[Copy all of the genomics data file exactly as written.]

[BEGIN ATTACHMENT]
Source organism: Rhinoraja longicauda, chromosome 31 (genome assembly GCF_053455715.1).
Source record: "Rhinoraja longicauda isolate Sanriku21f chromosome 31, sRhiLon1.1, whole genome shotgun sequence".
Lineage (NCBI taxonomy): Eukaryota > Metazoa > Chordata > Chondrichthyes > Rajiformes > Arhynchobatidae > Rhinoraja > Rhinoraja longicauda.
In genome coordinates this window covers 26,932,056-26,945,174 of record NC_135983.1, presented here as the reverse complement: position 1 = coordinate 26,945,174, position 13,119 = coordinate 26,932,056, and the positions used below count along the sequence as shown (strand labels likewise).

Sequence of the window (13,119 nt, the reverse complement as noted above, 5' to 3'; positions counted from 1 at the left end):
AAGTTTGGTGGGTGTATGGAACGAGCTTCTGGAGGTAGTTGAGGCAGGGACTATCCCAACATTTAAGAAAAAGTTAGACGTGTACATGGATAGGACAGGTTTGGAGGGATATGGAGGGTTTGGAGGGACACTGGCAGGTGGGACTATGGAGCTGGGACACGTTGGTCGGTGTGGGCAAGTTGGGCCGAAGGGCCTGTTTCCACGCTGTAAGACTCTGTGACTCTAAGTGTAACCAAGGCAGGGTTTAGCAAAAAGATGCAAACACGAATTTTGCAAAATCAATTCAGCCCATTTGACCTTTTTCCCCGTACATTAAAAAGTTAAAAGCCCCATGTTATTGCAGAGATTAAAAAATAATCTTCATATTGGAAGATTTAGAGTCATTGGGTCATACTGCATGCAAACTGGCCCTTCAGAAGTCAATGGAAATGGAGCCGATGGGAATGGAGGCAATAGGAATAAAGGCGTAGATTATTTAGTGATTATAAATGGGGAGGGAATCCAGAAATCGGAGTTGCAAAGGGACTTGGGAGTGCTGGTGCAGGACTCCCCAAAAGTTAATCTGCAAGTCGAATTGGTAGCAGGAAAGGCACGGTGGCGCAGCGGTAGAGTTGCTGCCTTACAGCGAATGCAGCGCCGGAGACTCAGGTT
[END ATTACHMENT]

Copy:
Source organism: Rhinoraja longicauda, chromosome 31 (genome assembly GCF_053455715.1).
Source record: "Rhinoraja longicauda isolate Sanriku21f chromosome 31, sRhiLon1.1, whole genome shotgun sequence".
Lineage (NCBI taxonomy): Eukaryota > Metazoa > Chordata > Chondrichthyes > Rajiformes > Arhynchobatidae > Rhinoraja > Rhinoraja longicauda.
In genome coordinates this window covers 26,932,056-26,945,174 of record NC_135983.1, presented here as the reverse complement: position 1 = coordinate 26,945,174, position 13,119 = coordinate 26,932,056, and the positions used below count along the sequence as shown (strand labels likewise).

Sequence of the window (13,119 nt, the reverse complement as noted above, 5' to 3'; positions counted from 1 at the left end):
AAGTTTGGTGGGTGTATGGAACGAGCTTCTGGAGGTAGTTGAGGCAGGGACTATCCCAACATTTAAGAAAAAGTTAGACGTGTACATGGATAGGACAGGTTTGGAGGGATATGGAGGGTTTGGAGGGACACTGGCAGGTGGGACTATGGAGCTGGGACACGTTGGTCGGTGTGGGCAAGTTGGGCCGAAGGGCCTGTTTCCACGCTGTAAGACTCTGTGACTCTAAGTGTAACCAAGGCAGGGTTTAGCAAAAAGATGCAAACACGAATTTTGCAAAATCAATTCAGCCCATTTGACCTTTTTCCCCGTACATTAAAAAGTTAAAAGCCCCATGTTATTGCAGAGATTAAAAAATAATCTTCATATTGGAAGATTTAGAGTCATTGGGTCATACTGCATGCAAACTGGCCCTTCAGAAGTCAATGGAAATGGAGCCGATGGGAATGGAGGCAATAGGAATAAAGGCGTAGATTATTTAGTGATTATAAATGGGGAGGGAATCCAGAAATCGGAGTTGCAAAGGGACTTGGGAGTGCTGGTGCAGGACTCCCCAAAAGTTAATCTGCAAGTCGAATTGGTAGCAGGAAAGGCACGGTGGCGCAGCGGTAGAGTTGCTGCCTTACAGCGAATGCAGCGCCGGAGACTCAGGTT